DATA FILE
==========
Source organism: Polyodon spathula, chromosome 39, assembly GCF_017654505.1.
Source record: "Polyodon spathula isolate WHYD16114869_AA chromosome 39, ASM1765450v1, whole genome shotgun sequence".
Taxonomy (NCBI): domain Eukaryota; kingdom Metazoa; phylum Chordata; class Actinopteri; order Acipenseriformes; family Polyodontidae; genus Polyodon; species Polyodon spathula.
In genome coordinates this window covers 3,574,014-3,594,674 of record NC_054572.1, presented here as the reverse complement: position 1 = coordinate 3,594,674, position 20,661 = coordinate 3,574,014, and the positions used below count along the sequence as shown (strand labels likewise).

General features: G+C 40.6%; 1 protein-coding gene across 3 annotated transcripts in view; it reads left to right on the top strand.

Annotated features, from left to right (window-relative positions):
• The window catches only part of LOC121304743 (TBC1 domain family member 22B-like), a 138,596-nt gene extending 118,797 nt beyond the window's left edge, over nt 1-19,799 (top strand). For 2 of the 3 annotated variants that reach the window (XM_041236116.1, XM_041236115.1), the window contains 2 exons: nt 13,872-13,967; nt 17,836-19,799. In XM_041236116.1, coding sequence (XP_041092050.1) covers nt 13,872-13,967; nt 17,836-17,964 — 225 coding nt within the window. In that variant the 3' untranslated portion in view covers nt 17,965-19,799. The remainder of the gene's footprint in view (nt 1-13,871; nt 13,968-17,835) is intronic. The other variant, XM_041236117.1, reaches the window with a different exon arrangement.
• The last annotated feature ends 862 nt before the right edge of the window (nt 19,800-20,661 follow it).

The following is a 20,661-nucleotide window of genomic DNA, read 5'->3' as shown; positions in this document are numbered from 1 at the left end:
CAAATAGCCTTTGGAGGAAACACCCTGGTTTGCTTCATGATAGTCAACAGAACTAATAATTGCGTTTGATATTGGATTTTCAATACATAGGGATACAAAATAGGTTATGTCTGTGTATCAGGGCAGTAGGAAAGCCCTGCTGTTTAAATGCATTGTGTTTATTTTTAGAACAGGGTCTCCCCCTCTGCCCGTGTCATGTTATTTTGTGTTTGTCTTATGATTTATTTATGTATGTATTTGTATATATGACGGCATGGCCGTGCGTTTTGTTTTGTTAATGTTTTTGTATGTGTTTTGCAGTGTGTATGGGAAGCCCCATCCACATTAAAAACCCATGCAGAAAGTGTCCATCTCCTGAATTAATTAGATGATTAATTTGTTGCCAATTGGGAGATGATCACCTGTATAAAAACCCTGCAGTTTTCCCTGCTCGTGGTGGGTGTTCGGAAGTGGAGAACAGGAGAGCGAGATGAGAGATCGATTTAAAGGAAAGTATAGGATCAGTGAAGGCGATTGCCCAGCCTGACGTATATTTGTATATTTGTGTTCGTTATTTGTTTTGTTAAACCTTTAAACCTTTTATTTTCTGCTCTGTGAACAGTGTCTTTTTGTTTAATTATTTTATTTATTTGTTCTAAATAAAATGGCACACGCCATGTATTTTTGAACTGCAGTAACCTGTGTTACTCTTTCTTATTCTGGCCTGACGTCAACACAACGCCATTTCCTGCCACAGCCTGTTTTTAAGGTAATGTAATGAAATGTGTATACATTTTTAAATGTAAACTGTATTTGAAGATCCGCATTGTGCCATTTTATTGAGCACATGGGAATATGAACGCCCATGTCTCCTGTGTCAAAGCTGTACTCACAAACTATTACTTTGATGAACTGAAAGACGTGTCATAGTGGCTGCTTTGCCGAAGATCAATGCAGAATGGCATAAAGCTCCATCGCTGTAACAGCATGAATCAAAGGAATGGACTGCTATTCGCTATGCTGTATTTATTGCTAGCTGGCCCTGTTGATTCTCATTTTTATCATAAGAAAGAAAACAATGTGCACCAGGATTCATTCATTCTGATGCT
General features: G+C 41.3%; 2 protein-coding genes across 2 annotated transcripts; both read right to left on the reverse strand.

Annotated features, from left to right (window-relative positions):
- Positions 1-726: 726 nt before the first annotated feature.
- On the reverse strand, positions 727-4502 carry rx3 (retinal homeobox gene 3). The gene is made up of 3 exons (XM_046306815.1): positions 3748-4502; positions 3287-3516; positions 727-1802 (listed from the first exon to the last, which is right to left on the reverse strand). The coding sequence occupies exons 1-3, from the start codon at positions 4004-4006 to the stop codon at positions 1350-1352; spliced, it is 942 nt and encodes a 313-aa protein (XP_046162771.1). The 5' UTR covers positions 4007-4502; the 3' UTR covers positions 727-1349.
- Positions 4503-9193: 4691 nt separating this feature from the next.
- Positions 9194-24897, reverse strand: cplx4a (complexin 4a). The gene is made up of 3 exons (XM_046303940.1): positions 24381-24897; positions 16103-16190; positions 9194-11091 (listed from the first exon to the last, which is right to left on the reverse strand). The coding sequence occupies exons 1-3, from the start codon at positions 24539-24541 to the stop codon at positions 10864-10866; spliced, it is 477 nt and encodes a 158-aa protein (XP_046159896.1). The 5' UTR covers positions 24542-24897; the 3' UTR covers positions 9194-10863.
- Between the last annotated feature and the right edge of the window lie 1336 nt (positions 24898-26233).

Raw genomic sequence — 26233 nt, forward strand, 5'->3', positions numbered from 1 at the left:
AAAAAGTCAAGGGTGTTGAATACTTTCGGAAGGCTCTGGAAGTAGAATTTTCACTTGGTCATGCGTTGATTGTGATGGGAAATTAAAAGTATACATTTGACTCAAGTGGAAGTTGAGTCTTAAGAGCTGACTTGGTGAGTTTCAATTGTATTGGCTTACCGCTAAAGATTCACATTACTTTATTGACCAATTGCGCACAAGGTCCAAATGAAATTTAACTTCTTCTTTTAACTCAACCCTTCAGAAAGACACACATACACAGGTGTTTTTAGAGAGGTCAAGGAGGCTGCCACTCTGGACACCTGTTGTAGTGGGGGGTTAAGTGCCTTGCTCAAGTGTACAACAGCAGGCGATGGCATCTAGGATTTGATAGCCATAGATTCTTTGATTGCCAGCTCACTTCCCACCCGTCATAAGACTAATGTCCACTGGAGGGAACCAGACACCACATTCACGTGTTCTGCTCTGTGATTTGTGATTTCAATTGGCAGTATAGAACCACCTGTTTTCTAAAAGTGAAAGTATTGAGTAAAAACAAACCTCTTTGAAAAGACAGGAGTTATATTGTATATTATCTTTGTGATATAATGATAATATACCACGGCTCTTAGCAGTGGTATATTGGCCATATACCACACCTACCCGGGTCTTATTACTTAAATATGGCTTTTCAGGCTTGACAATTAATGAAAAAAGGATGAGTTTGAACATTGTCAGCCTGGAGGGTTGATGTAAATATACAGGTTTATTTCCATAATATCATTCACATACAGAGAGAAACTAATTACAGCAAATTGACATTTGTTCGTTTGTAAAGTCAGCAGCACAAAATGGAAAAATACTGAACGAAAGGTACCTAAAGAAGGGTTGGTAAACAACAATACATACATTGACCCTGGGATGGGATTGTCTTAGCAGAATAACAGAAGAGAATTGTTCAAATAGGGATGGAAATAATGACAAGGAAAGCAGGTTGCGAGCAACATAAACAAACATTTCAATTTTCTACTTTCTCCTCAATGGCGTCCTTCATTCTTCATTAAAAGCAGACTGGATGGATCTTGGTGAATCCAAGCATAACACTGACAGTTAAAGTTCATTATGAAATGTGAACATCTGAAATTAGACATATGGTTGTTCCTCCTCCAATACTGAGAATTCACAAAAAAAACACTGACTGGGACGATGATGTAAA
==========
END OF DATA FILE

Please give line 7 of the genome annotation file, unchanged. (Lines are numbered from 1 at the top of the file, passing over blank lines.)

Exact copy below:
• The window catches only part of LOC121304743 (TBC1 domain family member 22B-like), a 138,596-nt gene extending 118,797 nt beyond the window's left edge, over nt 1-19,799 (top strand). For 2 of the 3 annotated variants that reach the window (XM_041236116.1, XM_041236115.1), the window contains 2 exons: nt 13,872-13,967; nt 17,836-19,799. In XM_041236116.1, coding sequence (XP_041092050.1) covers nt 13,872-13,967; nt 17,836-17,964 — 225 coding nt within the window. In that variant the 3' untranslated portion in view covers nt 17,965-19,799. The remainder of the gene's footprint in view (nt 1-13,871; nt 13,968-17,835) is intronic. The other variant, XM_041236117.1, reaches the window with a different exon arrangement.